Frozen water was not a concern when the Duck Trek rolled through Utah. For the most part, it was an unseasonably warm 70 degrees and sunny. It wasn't the most ideal conditions and typically, when your season is 107 days as it is in Utah (Oct. 2 - Jan. 15), you can pick your spots.

Following the migration south on a schedule doesn't afford us that kind of flexibility.

"We don't usually hunt this time of year," said Thompson, who works for himself as a plumber and volunteers with a Delta Waterfowl chapter in Utah. "But I bet we'll see some birds."

Lots of birds

The Lady Leg Iron, Thompson's airboat, was skimming over 3 inches of water in Willard Bay, but in the darkness of morning, it didn't look like 3 inches, it just looked like a lake. So as it shot straight toward what looked like shoreline with no plans of slowing down, there were moments of panic.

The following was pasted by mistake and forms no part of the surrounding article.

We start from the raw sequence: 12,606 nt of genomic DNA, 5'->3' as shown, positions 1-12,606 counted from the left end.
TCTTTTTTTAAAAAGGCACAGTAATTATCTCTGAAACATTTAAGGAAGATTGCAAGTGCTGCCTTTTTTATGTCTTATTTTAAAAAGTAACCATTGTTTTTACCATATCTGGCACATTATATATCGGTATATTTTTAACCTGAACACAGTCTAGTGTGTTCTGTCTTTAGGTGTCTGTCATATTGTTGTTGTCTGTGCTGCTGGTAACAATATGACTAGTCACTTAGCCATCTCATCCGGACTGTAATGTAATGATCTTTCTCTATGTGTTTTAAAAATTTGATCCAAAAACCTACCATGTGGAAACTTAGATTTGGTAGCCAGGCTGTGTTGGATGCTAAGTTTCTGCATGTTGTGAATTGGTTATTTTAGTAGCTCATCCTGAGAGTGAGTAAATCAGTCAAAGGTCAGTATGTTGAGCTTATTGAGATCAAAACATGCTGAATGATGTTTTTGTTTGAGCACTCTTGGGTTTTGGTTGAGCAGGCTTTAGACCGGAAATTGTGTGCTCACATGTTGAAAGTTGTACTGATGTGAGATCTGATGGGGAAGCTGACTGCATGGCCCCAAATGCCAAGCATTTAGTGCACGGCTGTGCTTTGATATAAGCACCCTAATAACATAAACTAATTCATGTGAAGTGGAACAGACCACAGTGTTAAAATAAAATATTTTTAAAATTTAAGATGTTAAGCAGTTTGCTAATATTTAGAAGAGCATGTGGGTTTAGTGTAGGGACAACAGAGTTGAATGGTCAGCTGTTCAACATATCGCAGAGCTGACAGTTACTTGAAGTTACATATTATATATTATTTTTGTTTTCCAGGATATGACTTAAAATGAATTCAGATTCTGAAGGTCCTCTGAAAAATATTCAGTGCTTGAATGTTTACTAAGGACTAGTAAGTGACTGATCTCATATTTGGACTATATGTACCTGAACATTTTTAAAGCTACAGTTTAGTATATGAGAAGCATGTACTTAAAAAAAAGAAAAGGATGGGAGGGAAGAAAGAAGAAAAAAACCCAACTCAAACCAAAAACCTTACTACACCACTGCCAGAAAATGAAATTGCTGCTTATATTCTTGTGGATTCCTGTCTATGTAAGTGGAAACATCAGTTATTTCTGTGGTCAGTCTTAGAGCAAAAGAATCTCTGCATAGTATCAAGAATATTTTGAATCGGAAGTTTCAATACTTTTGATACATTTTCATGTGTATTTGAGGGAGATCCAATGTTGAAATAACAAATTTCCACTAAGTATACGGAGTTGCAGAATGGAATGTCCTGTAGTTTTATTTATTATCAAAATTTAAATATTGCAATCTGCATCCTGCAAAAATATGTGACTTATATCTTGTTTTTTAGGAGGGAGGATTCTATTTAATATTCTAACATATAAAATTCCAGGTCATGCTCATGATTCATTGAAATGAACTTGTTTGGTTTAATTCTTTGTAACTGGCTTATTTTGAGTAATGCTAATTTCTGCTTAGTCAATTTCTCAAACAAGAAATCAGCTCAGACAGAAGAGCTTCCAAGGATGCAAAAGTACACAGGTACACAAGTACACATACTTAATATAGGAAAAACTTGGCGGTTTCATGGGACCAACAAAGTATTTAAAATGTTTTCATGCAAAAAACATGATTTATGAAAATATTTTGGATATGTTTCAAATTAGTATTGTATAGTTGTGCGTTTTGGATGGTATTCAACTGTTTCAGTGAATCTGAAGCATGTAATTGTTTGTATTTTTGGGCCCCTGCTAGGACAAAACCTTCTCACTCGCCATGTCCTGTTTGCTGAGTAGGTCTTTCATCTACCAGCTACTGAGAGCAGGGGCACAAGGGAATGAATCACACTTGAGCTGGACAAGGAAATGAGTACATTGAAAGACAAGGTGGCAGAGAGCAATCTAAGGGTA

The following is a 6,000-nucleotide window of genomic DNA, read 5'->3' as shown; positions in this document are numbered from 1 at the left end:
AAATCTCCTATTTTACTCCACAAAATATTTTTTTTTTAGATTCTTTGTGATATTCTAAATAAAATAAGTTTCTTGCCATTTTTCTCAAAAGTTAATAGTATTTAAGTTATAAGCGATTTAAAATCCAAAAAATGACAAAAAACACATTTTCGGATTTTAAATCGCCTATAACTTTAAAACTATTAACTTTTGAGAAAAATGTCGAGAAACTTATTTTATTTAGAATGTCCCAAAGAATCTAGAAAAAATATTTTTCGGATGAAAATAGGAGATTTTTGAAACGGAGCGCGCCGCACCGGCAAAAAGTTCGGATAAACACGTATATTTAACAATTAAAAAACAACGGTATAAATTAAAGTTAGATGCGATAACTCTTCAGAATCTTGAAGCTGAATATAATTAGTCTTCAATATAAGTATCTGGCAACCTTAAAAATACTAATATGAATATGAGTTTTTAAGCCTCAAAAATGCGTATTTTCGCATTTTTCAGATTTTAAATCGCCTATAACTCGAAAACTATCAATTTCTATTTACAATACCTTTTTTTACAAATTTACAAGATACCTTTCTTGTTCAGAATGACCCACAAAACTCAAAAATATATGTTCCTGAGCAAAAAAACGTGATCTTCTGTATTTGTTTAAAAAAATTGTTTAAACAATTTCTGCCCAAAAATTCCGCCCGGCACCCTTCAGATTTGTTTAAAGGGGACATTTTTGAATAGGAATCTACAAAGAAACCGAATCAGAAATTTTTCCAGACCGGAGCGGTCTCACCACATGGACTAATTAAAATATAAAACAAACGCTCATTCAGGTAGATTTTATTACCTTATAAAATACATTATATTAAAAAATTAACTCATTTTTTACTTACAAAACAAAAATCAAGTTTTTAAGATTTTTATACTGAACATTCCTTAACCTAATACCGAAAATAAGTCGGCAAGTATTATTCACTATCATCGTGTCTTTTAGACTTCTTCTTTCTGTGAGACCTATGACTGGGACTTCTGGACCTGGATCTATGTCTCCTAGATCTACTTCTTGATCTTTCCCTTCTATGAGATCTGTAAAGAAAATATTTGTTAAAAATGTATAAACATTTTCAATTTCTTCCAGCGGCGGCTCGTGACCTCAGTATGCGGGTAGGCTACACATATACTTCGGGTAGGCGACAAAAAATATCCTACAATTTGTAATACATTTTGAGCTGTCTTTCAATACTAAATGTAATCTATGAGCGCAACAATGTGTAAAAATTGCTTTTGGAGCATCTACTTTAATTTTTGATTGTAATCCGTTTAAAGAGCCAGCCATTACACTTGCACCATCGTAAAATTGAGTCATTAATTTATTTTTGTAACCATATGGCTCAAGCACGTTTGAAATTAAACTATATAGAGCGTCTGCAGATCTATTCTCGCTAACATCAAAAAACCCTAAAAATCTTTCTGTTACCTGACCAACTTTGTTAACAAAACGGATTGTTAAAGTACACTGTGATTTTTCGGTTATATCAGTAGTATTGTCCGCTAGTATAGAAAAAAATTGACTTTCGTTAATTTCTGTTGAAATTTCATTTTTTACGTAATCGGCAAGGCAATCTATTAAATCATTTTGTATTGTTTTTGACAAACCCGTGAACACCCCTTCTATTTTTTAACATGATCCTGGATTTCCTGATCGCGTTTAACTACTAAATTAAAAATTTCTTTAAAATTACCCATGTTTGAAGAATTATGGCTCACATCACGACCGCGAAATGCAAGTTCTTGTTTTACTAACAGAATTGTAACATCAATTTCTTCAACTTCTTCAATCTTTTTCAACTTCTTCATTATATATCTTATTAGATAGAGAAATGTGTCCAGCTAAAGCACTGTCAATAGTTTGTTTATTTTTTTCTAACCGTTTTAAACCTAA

That's what most of the 15-mile ride south toward the edge of the Harold Crane WMA was like. Panic mixed with awe, which was then interrupted by more panic.

As the sun worked its way over the top of the Rocky Mountains, a familiar scene started to show itself: marsh. The same type of marsh we hunted in a week earlier in Canada and the same type of marsh we saw in Michigan on the trek two years ago -- everything from the cattails to the dreaded phragmite.

"The phragmite has been trying to take over for about the last 10 years," Thompson said. "It's been a battle."

[Phragmite is an invasive species that takes off in a marsh environment and doesn't do much for the waterfowl. Find out more from our 2008 story on the weed.]

Eventually, Thompson stopped near a patch of cattail and three-cornered bulrush, threw out the decoys and set up five lawn chairs that sunk to about butt level into the marsh. Everything was set -- almost everything.